Monday, November 26, 2007

More Gems From Minnesota's Past

As I said earlier, I've been enjoying the book "Bring Warm Clothes: Letters and Photos From Minnesota's Past" by Peg Meier. Although the letters and newspaper articles are more than 100 years old, I've been struck by how applicable they are to our modern-day life.

Here are some more gems I've found and my thoughts about them:

The next big election is less than a year away and I have to admit that I am already weary of it. I will pay attention, of course, because I don't want to waste my vote. Apparently elections grew old 120 years ago, too. Check out this article printed in the Minneapolis Tribune on April 3, 1887, during a spring election campaign: “An old Irish gentleman was making a speech last night at a political meeting, and referred to the fact that in his precinct there were 24 Democratic and 17 Republican candidates for alderman. He explained this great number by telling a story of a kind who sought the advice of his prophet on the weather one day when he wished to go hunting. The prophet said it would be a fine day. On the road the king met a farmer riding on a jackass, and the farmer warned the king not to proceed, as it would surely storm. It did storm, and the king called the farmer to learn how he knew of the coming storm, and the farmer replied that his jackass told him. The king then discharged his prophet and put a jackass in his position. “And from that day to this,” said the speaker, “every jackass wants an office’.”

From thoughts of politics, one must naturally move to thoughts of romance. That is, if one looks to Bill Clinton for guidance, I guess. In any case, I got a huge kick out of these excerpts from “The Book of Natures: a Full and Explicit Explanation of the Structure and Use of the Organs of Life and Generation in Man and Woman”, published in New York in 1875 and found in the library of a Cottage Grove man. After reading this, I must say that I am glad I am poor and that my husband values cleanliness as much as I do! “The rich are qualified for marriage before the poor. This is owing to the superiority of their aliment [food]; for very nutritious food, and the constant use of wines, coffee, etc., greatly assists in developing the organs of reproduction; whereas the food generally made use of among the peasantry of most countries ­– as vegetables, corn, milk, etc. – retards their growth.”

And then: “Too much importance cannot be attached to cleanliness. Men may be careless as to their own personal appearance and may, from the nature of their business, be negligent in their dress, but they dislike to see any disregard in the dress and appearance of their wives. Nothing so depresses a man and makes him dislike and neglect his home as to have a wife who is slovenly in her dress and unclean in her habits. Beauty of face and form will not compensate for these defects, the charm of purity and cleanliness never ends but with life itself. These are matters that do not involve any great labor or expense. The use of the bath, and the simplest fabrics, shaped by your own supple fingers, will be all that is necessary. These attractions will act like a magnet upon your husband. Never fear that there will be any influence strong enough to take him from your side.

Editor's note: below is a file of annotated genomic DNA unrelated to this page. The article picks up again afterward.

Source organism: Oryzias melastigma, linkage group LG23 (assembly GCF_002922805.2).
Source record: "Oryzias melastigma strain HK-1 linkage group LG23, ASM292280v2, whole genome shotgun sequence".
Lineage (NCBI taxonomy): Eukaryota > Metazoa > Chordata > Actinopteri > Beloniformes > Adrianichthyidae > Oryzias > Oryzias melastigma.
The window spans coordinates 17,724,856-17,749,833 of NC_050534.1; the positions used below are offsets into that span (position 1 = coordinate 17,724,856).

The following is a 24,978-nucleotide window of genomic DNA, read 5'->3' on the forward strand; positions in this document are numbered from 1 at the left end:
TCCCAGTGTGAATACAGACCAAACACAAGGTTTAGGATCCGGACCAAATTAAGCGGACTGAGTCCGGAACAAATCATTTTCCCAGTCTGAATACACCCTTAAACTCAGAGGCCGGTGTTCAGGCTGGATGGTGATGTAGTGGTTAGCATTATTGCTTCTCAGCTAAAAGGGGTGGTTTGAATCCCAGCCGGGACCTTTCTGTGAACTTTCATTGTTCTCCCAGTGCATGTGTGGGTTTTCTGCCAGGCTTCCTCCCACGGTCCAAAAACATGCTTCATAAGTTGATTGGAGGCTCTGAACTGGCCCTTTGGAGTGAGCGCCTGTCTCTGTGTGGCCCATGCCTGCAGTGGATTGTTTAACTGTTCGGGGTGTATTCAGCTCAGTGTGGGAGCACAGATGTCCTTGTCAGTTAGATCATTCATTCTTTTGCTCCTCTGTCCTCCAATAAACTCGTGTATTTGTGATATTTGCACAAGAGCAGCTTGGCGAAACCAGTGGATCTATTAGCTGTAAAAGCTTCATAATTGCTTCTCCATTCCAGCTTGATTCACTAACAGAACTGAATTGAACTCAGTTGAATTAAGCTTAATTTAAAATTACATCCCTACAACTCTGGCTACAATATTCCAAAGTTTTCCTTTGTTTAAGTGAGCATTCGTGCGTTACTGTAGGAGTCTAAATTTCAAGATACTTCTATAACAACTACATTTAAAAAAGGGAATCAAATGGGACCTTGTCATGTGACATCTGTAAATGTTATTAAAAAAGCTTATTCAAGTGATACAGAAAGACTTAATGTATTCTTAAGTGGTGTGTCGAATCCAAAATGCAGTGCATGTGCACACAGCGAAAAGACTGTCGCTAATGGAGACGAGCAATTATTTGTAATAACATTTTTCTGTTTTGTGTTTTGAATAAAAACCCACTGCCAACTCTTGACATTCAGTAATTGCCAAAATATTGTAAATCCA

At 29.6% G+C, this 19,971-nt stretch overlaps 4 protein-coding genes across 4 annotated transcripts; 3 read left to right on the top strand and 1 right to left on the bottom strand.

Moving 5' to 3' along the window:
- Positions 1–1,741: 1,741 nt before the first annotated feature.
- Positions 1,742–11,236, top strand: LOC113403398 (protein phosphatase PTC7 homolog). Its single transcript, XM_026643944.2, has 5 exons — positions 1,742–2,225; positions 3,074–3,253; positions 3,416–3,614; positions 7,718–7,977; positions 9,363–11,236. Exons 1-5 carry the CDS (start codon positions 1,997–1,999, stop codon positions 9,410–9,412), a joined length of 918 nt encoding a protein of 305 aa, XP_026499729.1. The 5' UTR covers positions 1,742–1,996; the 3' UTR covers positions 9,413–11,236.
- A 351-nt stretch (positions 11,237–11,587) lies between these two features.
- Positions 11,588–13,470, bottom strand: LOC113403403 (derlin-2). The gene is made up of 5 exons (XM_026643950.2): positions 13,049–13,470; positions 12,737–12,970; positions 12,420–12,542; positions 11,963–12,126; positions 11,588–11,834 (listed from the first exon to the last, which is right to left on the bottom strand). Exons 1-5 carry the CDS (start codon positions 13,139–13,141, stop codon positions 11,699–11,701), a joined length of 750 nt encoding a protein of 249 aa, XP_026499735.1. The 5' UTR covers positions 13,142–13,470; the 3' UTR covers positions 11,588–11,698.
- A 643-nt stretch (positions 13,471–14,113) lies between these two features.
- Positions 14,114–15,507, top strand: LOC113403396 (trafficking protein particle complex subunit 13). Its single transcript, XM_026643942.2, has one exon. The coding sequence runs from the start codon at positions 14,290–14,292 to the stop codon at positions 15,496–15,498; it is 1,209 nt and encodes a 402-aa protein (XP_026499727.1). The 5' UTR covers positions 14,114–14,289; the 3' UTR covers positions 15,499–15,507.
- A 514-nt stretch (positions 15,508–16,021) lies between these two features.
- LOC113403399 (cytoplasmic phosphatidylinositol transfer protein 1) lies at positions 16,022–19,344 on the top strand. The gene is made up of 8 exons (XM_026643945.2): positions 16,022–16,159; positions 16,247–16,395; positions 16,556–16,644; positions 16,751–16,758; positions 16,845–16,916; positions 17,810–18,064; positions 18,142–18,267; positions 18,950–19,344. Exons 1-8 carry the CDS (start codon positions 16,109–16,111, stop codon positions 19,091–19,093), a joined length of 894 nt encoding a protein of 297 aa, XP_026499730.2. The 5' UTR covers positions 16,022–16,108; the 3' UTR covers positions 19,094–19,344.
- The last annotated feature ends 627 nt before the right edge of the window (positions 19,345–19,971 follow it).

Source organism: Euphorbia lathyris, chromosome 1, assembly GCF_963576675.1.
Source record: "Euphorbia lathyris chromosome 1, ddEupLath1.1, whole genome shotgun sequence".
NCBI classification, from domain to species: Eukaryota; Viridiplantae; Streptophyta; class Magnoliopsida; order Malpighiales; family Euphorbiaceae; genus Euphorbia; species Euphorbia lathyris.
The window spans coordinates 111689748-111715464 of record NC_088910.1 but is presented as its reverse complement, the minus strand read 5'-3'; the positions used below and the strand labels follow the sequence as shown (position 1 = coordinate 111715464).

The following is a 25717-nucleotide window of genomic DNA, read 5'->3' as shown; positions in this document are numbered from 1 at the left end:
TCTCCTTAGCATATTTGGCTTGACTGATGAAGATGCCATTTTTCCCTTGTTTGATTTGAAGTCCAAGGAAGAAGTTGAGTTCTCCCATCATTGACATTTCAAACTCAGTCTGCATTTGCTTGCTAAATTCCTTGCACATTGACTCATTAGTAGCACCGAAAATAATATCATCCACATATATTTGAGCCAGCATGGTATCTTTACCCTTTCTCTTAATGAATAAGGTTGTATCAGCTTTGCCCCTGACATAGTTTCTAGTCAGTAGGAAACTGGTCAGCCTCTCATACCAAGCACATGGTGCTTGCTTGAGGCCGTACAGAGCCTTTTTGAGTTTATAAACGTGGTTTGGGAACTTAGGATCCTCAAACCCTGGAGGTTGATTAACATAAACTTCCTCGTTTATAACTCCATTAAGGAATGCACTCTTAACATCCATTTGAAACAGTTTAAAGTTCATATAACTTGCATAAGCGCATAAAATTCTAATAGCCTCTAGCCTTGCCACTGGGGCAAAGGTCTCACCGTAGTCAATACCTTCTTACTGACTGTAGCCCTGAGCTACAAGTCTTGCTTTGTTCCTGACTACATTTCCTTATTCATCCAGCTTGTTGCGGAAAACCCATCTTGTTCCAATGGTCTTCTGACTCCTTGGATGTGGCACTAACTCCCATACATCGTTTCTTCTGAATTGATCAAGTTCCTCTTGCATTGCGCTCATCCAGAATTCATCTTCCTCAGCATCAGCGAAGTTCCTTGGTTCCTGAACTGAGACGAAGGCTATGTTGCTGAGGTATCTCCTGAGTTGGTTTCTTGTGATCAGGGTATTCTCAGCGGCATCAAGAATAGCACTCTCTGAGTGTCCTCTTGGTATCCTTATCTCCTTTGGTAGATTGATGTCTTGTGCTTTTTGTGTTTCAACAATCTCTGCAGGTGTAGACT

As the Minneapolis Tribune reported on April 3, 1881, the girls apparently practiced cleanliness very well and did not worry that their intended would leave their sides. Far from it - they were showing their affections in a scandalous fashion that I fear I am likely to repeat when I go home for Christmas. Scandalous, I tell you, highly improper! “Engaged Girls. Fashion has decreed a change in his matter. The engaged couples of 1881 are not commanded to hide their endearments under a bushel. They may even kiss in company if they are changes about it. I saw a daughter of one of the wealthiest and most refined of our families touch lips with her husband-to-be before at least a hundred persons in a picture-room of the academy of design the other day. He had been out of town for a week, I was told, and their meeting here way by chance. She greeted him affectionately, but without ado, and put up her mouth in the most self-possessed way imaginable. He was not so cool about it; yet he gave her a smacking salute with a good grace, right in the presences of his future mother-in-law. The girl did not blush nor simper. Such a public kiss would have been scandalous in March 1880; but in 1881 it is fashionable and therefore proper."

Perhaps when I get home, Champs will give me a smacking salute, huh? I hope so - I can assure you that I will neither blush nor simper!

I am planning on one more installment of gems for later this week. I hope you enjoyed these!

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